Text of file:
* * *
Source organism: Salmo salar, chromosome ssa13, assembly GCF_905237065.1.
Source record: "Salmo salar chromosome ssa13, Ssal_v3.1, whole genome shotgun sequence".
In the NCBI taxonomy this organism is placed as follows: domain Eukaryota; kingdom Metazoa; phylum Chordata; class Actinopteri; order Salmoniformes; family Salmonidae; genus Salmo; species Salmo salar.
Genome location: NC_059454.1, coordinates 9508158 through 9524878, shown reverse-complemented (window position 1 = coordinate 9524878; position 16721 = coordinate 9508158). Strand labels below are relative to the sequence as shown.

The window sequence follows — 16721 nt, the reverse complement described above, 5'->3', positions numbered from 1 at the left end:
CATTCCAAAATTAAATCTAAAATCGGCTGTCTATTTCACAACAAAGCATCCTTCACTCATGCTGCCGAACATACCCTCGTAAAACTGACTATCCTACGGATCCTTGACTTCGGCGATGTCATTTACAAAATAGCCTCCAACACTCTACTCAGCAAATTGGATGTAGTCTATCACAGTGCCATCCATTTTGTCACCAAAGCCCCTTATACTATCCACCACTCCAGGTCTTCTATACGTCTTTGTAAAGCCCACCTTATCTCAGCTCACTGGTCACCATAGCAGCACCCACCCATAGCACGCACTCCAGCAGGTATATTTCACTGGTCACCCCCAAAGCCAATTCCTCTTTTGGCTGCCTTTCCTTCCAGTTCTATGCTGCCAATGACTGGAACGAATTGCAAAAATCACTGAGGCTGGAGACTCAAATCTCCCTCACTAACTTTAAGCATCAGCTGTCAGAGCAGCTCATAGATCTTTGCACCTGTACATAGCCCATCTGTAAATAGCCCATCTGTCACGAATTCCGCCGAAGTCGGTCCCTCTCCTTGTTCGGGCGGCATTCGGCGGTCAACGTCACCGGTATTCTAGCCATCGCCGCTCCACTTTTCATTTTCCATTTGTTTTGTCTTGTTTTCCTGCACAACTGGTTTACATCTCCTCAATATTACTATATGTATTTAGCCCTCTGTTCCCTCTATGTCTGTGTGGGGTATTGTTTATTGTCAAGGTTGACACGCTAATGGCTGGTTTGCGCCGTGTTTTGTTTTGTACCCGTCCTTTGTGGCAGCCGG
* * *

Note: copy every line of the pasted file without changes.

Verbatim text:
Source organism: Salmo salar, chromosome ssa13, assembly GCF_905237065.1.
Source record: "Salmo salar chromosome ssa13, Ssal_v3.1, whole genome shotgun sequence".
In the NCBI taxonomy this organism is placed as follows: domain Eukaryota; kingdom Metazoa; phylum Chordata; class Actinopteri; order Salmoniformes; family Salmonidae; genus Salmo; species Salmo salar.
Genome location: NC_059454.1, coordinates 9508158 through 9524878, shown reverse-complemented (window position 1 = coordinate 9524878; position 16721 = coordinate 9508158). Strand labels below are relative to the sequence as shown.

The window sequence follows — 16721 nt, the reverse complement described above, 5'->3', positions numbered from 1 at the left end:
CATTCCAAAATTAAATCTAAAATCGGCTGTCTATTTCACAACAAAGCATCCTTCACTCATGCTGCCGAACATACCCTCGTAAAACTGACTATCCTACGGATCCTTGACTTCGGCGATGTCATTTACAAAATAGCCTCCAACACTCTACTCAGCAAATTGGATGTAGTCTATCACAGTGCCATCCATTTTGTCACCAAAGCCCCTTATACTATCCACCACTCCAGGTCTTCTATACGTCTTTGTAAAGCCCACCTTATCTCAGCTCACTGGTCACCATAGCAGCACCCACCCATAGCACGCACTCCAGCAGGTATATTTCACTGGTCACCCCCAAAGCCAATTCCTCTTTTGGCTGCCTTTCCTTCCAGTTCTATGCTGCCAATGACTGGAACGAATTGCAAAAATCACTGAGGCTGGAGACTCAAATCTCCCTCACTAACTTTAAGCATCAGCTGTCAGAGCAGCTCATAGATCTTTGCACCTGTACATAGCCCATCTGTAAATAGCCCATCTGTCACGAATTCCGCCGAAGTCGGTCCCTCTCCTTGTTCGGGCGGCATTCGGCGGTCAACGTCACCGGTATTCTAGCCATCGCCGCTCCACTTTTCATTTTCCATTTGTTTTGTCTTGTTTTCCTGCACAACTGGTTTACATCTCCTCAATATTACTATATGTATTTAGCCCTCTGTTCCCTCTATGTCTGTGTGGGGTATTGTTTATTGTCAAGGTTGACACGCTAATGGCTGGTTTGCGCCGTGTTTTGTTTTGTACCCGTCCTTTGTGGCAGCCGG